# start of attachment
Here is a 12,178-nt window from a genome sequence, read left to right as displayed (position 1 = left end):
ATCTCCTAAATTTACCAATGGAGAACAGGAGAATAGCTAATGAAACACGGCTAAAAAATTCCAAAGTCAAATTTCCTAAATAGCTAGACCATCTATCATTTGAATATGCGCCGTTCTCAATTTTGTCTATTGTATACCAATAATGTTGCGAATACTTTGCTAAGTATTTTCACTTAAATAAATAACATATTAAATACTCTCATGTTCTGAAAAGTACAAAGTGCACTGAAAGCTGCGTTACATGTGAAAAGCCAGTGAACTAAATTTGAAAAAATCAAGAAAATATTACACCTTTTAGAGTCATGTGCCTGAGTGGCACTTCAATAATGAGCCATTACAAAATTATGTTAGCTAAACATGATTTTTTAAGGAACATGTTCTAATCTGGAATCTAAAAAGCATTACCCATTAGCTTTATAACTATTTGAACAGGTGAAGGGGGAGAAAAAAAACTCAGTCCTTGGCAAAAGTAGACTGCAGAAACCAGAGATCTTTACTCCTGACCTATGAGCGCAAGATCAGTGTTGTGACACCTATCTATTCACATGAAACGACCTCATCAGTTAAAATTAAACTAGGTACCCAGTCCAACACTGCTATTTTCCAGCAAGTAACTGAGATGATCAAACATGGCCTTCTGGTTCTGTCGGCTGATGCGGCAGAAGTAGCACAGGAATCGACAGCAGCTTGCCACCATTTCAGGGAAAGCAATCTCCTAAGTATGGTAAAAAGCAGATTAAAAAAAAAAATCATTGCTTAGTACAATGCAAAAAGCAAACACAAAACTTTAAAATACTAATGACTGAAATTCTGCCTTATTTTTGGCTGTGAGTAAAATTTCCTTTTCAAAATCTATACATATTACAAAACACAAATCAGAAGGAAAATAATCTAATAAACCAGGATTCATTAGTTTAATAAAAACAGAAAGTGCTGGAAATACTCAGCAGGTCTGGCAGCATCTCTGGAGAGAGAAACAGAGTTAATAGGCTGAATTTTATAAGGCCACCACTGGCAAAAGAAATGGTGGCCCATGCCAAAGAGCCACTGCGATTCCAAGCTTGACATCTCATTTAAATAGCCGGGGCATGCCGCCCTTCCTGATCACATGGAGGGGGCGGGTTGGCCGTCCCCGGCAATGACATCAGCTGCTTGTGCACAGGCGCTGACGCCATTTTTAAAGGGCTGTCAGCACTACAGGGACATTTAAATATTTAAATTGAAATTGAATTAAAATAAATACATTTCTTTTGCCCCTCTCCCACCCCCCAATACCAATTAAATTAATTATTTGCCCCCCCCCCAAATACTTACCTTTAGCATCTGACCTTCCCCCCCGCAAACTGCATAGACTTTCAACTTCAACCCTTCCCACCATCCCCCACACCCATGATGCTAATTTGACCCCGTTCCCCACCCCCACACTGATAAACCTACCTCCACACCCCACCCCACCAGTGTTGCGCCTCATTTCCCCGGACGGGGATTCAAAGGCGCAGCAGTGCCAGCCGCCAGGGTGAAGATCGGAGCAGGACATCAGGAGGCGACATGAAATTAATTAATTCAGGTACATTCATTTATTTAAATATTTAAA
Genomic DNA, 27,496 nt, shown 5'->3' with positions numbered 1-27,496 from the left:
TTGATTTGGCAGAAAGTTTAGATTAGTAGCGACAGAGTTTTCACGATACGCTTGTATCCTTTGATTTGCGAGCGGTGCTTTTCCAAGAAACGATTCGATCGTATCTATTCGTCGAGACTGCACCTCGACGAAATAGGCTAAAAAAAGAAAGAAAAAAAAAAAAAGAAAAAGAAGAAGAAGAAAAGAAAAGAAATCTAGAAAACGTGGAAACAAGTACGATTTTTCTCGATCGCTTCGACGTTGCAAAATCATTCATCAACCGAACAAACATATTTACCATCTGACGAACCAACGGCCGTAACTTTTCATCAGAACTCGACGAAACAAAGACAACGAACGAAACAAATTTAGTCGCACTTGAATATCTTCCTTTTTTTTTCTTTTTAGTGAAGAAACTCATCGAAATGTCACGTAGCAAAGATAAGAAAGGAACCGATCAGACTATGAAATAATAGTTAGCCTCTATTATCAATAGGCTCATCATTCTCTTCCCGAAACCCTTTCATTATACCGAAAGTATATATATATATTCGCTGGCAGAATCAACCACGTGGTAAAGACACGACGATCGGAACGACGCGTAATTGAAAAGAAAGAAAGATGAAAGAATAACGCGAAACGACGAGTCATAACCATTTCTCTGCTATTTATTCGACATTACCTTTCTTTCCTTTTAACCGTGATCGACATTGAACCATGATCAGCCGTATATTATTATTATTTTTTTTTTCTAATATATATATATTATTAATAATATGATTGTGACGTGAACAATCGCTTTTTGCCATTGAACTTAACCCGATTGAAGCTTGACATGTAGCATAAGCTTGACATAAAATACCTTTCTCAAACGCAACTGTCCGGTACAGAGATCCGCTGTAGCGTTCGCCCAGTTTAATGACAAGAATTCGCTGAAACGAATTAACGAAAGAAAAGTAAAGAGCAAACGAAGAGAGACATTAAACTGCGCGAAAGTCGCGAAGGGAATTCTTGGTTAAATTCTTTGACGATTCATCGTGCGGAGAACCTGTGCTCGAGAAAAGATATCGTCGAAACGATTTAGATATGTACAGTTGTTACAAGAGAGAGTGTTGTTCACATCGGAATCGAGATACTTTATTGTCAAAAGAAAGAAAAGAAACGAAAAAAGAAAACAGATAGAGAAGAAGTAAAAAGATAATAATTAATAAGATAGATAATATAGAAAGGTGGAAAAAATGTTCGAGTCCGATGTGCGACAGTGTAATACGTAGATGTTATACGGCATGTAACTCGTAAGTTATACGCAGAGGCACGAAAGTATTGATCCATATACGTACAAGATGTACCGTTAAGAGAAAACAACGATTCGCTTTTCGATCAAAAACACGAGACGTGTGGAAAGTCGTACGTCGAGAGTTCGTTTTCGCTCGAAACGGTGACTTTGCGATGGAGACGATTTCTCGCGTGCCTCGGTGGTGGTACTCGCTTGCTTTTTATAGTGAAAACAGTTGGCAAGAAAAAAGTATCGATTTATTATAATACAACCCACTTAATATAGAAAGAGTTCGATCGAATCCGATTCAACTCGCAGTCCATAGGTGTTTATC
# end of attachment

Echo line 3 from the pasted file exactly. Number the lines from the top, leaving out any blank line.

Genomic DNA, 27,496 nt, shown 5'->3' with positions numbered 1-27,496 from the left: